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France is black mark in hunt for European bargains
France represents the biggest threat to an increasingly stable eurozone, say investors.
France presents the biggest threat to eurozone stability, according to global investors managing $664 billion between them, though the crisis in Europe takes second slot behind the US fiscal cliff in money managers’ list of potential woes.
Investors have been gradually mopping up European shares at knock-down prices. And for the first time since November 2010, fund managers have a bigger weighting in European equities than in US shares. They are still largely avoiding domestic focused sectors in Europe though, according to the survey from Bank of America Merrill Lynch (BoA ML).
Even though the fiscal cliff is a bigger concern than the eurozone crisis – 22% see EU debt concerns as the ‘biggest’ tail risk, down from 65% in June – fund managers are still worried about weak growth and European corporate profits.
France, the second largest economy in the single currency bloc, was deemed by 31% of investors as posing the greatest ‘tail risk’ for Europe. Though BoA ML had not asked this question before in its monthly survey, Spain and Italy are normally seen as the most likely of the eurozone nations to re-ignite a full-blown crisis.
Although France has narrowly escaped technical recession so far this year, there are growing concerns about the lack of competitiveness of its economy and its reliance on government spending, as well as the exposure of French banks to its neighbours' economies.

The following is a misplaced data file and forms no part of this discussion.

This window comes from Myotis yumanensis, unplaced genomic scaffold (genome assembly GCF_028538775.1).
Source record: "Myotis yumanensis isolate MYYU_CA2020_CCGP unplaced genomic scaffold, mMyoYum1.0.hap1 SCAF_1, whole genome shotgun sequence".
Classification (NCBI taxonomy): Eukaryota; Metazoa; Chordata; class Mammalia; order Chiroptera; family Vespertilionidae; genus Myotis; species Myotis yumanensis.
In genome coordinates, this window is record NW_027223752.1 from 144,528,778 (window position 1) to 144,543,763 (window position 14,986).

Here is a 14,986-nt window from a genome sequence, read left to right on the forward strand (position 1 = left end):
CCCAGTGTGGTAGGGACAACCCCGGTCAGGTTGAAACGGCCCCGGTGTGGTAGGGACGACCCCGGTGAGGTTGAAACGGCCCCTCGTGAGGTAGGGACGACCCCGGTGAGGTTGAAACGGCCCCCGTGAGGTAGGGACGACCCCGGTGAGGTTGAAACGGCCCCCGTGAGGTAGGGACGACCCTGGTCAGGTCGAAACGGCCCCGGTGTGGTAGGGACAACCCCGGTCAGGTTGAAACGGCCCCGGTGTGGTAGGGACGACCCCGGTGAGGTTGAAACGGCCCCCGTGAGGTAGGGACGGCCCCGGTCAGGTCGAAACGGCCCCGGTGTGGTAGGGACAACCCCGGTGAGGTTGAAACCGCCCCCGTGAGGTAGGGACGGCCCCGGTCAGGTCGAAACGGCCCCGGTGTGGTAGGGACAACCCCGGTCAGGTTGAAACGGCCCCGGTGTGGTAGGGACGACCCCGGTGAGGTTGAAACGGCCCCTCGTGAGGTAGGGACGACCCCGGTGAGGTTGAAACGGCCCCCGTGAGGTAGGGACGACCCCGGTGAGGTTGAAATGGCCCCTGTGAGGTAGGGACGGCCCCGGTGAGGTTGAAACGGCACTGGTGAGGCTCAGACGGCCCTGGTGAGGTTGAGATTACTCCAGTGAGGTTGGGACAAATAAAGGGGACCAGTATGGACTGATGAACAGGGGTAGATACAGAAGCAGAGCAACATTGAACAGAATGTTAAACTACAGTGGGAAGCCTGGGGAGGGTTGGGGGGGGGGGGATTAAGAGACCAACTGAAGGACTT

Though France’s debts aren’t as bad as some other countries, investors are concerned by the lack of will under president Francois Hollande to make reforms.
So far bond markets, which have punished other countries like Spain and Italy, have given France the benefit of the doubt.
But while Fitch has maintained France’s credit rating at AAA (with a negative outlook), Moody’s downgraded France in November and Standard & Poors’ did the same in January.
Investors optimistic about 2013 - but not Japan
Overall, the tenor of the BoA ML survey is one of increasing optimism about global economic growth and stock markets. This coincides with upbeat forecasts from banks and investment houses for the year ahead after most major financial asset classes made surprisingly strong gains this year in spite of concerns over the eurozone, Chinese economy and impending US fiscal cliff.
The BoA ML survey, conducted from 7-13 December before this weekend’s Japanese election handed victory to stimulus-friendly Shinzo Abe, showed the Japanese stock market remains a big underweight for investors.
Emerging markets were the preferred regional overweight.
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